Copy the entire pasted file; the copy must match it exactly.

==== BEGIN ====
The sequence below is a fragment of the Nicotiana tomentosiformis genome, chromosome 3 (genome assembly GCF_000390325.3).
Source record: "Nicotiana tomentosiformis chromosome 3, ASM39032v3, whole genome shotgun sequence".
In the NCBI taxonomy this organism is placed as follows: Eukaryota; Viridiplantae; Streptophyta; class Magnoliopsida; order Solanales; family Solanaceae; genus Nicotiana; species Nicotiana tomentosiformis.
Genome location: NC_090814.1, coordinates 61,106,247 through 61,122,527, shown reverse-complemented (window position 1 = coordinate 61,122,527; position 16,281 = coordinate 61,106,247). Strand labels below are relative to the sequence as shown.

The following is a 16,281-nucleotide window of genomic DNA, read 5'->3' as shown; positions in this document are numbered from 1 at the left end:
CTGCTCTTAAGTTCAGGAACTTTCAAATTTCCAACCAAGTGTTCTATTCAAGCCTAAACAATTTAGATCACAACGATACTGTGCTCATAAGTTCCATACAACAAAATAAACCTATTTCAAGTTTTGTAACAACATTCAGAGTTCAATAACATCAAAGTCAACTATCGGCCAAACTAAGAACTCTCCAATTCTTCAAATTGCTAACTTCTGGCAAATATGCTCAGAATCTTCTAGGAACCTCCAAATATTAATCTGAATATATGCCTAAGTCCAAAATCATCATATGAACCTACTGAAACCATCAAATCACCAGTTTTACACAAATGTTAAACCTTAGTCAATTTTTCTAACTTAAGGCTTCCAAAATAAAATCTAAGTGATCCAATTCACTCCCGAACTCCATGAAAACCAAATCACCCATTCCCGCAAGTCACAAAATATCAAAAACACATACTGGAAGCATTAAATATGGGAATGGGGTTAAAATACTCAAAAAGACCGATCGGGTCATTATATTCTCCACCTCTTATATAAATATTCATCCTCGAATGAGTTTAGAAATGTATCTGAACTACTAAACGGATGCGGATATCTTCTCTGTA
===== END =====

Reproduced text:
The sequence below is a fragment of the Nicotiana tomentosiformis genome, chromosome 3 (genome assembly GCF_000390325.3).
Source record: "Nicotiana tomentosiformis chromosome 3, ASM39032v3, whole genome shotgun sequence".
In the NCBI taxonomy this organism is placed as follows: Eukaryota; Viridiplantae; Streptophyta; class Magnoliopsida; order Solanales; family Solanaceae; genus Nicotiana; species Nicotiana tomentosiformis.
Genome location: NC_090814.1, coordinates 61,106,247 through 61,122,527, shown reverse-complemented (window position 1 = coordinate 61,122,527; position 16,281 = coordinate 61,106,247). Strand labels below are relative to the sequence as shown.

The following is a 16,281-nucleotide window of genomic DNA, read 5'->3' as shown; positions in this document are numbered from 1 at the left end:
CTGCTCTTAAGTTCAGGAACTTTCAAATTTCCAACCAAGTGTTCTATTCAAGCCTAAACAATTTAGATCACAACGATACTGTGCTCATAAGTTCCATACAACAAAATAAACCTATTTCAAGTTTTGTAACAACATTCAGAGTTCAATAACATCAAAGTCAACTATCGGCCAAACTAAGAACTCTCCAATTCTTCAAATTGCTAACTTCTGGCAAATATGCTCAGAATCTTCTAGGAACCTCCAAATATTAATCTGAATATATGCCTAAGTCCAAAATCATCATATGAACCTACTGAAACCATCAAATCACCAGTTTTACACAAATGTTAAACCTTAGTCAATTTTTCTAACTTAAGGCTTCCAAAATAAAATCTAAGTGATCCAATTCACTCCCGAACTCCATGAAAACCAAATCACCCATTCCCGCAAGTCACAAAATATCAAAAACACATACTGGAAGCATTAAATATGGGAATGGGGTTAAAATACTCAAAAAGACCGATCGGGTCATTATATTCTCCACCTCTTATATAAATATTCATCCTCGAATGAGTTTAGAAATGTATCTGAACTACTAAACGGATGCGGATATCTTCTCTGTA